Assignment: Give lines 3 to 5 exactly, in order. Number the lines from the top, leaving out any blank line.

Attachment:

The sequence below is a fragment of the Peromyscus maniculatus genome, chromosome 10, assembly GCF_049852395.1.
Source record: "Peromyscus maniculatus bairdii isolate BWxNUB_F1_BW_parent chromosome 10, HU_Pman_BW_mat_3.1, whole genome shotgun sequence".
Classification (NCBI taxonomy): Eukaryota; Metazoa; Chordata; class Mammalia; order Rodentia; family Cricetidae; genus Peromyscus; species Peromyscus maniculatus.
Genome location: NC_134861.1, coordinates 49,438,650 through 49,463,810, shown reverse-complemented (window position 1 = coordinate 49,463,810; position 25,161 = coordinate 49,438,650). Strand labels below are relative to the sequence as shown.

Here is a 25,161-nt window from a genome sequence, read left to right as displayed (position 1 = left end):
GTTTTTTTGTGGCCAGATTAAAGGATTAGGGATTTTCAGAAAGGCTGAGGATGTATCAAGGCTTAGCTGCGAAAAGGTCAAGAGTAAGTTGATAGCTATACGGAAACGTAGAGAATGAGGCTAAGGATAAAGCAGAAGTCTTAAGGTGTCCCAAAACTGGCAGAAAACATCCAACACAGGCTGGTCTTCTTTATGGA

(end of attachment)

Classification (NCBI taxonomy): Eukaryota; Metazoa; Chordata; class Mammalia; order Rodentia; family Cricetidae; genus Peromyscus; species Peromyscus maniculatus.
Genome location: NC_134861.1, coordinates 49,438,650 through 49,463,810, shown reverse-complemented (window position 1 = coordinate 49,463,810; position 25,161 = coordinate 49,438,650). Strand labels below are relative to the sequence as shown.

Here is a 25,161-nt window from a genome sequence, read left to right as displayed (position 1 = left end):